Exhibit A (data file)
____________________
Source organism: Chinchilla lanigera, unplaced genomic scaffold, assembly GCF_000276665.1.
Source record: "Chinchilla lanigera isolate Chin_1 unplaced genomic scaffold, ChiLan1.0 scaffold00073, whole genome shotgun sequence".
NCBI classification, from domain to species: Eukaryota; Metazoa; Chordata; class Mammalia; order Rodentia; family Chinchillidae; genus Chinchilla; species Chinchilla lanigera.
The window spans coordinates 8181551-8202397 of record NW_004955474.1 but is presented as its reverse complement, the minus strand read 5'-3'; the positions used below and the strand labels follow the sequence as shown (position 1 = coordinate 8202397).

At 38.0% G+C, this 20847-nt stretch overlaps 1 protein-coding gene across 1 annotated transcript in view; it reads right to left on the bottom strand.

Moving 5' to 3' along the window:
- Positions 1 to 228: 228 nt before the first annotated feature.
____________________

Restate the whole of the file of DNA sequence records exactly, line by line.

Source organism: Chinchilla lanigera, unplaced genomic scaffold, assembly GCF_000276665.1.
Source record: "Chinchilla lanigera isolate Chin_1 unplaced genomic scaffold, ChiLan1.0 scaffold00073, whole genome shotgun sequence".
NCBI classification, from domain to species: Eukaryota; Metazoa; Chordata; class Mammalia; order Rodentia; family Chinchillidae; genus Chinchilla; species Chinchilla lanigera.
The window spans coordinates 8181551-8202397 of record NW_004955474.1 but is presented as its reverse complement, the minus strand read 5'-3'; the positions used below and the strand labels follow the sequence as shown (position 1 = coordinate 8202397).

At 38.0% G+C, this 20847-nt stretch overlaps 1 protein-coding gene across 1 annotated transcript in view; it reads right to left on the bottom strand.

Moving 5' to 3' along the window:
- Positions 1 to 228: 228 nt before the first annotated feature.